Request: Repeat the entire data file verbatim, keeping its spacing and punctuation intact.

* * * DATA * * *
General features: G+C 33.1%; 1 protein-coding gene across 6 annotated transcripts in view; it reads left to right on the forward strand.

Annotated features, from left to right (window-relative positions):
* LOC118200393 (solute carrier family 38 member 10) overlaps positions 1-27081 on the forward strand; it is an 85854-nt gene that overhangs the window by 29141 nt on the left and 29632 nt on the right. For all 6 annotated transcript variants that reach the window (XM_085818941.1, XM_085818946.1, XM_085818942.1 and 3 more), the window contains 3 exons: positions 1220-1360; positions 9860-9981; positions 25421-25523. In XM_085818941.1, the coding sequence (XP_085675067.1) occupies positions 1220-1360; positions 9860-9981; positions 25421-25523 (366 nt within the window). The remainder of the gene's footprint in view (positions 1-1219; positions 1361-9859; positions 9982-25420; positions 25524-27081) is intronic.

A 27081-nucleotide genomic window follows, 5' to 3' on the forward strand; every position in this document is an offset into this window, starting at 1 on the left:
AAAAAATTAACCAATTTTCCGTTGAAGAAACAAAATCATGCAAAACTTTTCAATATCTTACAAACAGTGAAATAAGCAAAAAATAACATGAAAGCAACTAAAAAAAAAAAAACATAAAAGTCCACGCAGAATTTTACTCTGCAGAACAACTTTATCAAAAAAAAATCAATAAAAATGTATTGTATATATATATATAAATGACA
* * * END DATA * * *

General features: G+C 33.1%; 1 protein-coding gene across 6 annotated transcripts in view; it reads left to right on the forward strand.

Annotated features, from left to right (window-relative positions):
* LOC118200393 (solute carrier family 38 member 10) overlaps positions 1-27081 on the forward strand; it is an 85854-nt gene that overhangs the window by 29141 nt on the left and 29632 nt on the right. For all 6 annotated transcript variants that reach the window (XM_085818941.1, XM_085818946.1, XM_085818942.1 and 3 more), the window contains 3 exons: positions 1220-1360; positions 9860-9981; positions 25421-25523. In XM_085818941.1, the coding sequence (XP_085675067.1) occupies positions 1220-1360; positions 9860-9981; positions 25421-25523 (366 nt within the window). The remainder of the gene's footprint in view (positions 1-1219; positions 1361-9859; positions 9982-25420; positions 25524-27081) is intronic.

A 27081-nucleotide genomic window follows, 5' to 3' on the forward strand; every position in this document is an offset into this window, starting at 1 on the left:
AAAAAATTAACCAATTTTCCGTTGAAGAAACAAAATCATGCAAAACTTTTCAATATCTTACAAACAGTGAAATAAGCAAAAAATAACATGAAAGCAACTAAAAAAAAAAAAACATAAAAGTCCACGCAGAATTTTACTCTGCAGAACAACTTTATCAAAAAAAAATCAATAAAAATGTATTGTATATATATATATAAATGACA